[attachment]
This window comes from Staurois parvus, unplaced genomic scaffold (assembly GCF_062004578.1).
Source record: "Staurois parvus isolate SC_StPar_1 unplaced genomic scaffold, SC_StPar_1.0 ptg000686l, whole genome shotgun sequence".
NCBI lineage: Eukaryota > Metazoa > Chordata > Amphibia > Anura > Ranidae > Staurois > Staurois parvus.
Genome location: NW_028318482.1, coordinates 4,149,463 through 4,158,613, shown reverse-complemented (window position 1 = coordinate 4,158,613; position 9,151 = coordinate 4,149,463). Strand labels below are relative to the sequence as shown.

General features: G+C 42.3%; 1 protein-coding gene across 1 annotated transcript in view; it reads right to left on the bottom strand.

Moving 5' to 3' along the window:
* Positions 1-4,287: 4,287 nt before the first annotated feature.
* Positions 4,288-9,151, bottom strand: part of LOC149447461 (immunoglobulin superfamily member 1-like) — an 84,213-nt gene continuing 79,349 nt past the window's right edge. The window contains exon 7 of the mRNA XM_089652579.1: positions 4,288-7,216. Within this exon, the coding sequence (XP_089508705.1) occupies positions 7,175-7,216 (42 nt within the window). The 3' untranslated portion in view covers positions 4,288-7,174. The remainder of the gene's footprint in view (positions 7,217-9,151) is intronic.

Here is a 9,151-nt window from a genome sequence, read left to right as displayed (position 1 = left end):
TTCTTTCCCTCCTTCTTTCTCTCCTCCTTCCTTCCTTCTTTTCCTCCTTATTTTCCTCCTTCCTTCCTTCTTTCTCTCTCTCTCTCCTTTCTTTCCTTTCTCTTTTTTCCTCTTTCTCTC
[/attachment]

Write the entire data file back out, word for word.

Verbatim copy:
This window comes from Staurois parvus, unplaced genomic scaffold (assembly GCF_062004578.1).
Source record: "Staurois parvus isolate SC_StPar_1 unplaced genomic scaffold, SC_StPar_1.0 ptg000686l, whole genome shotgun sequence".
NCBI lineage: Eukaryota > Metazoa > Chordata > Amphibia > Anura > Ranidae > Staurois > Staurois parvus.
Genome location: NW_028318482.1, coordinates 4,149,463 through 4,158,613, shown reverse-complemented (window position 1 = coordinate 4,158,613; position 9,151 = coordinate 4,149,463). Strand labels below are relative to the sequence as shown.

General features: G+C 42.3%; 1 protein-coding gene across 1 annotated transcript in view; it reads right to left on the bottom strand.

Moving 5' to 3' along the window:
* Positions 1-4,287: 4,287 nt before the first annotated feature.
* Positions 4,288-9,151, bottom strand: part of LOC149447461 (immunoglobulin superfamily member 1-like) — an 84,213-nt gene continuing 79,349 nt past the window's right edge. The window contains exon 7 of the mRNA XM_089652579.1: positions 4,288-7,216. Within this exon, the coding sequence (XP_089508705.1) occupies positions 7,175-7,216 (42 nt within the window). The 3' untranslated portion in view covers positions 4,288-7,174. The remainder of the gene's footprint in view (positions 7,217-9,151) is intronic.

Here is a 9,151-nt window from a genome sequence, read left to right as displayed (position 1 = left end):
TTCTTTCCCTCCTTCTTTCTCTCCTCCTTCCTTCCTTCTTTTCCTCCTTATTTTCCTCCTTCCTTCCTTCTTTCTCTCTCTCTCTCCTTTCTTTCCTTTCTCTTTTTTCCTCTTTCTCTC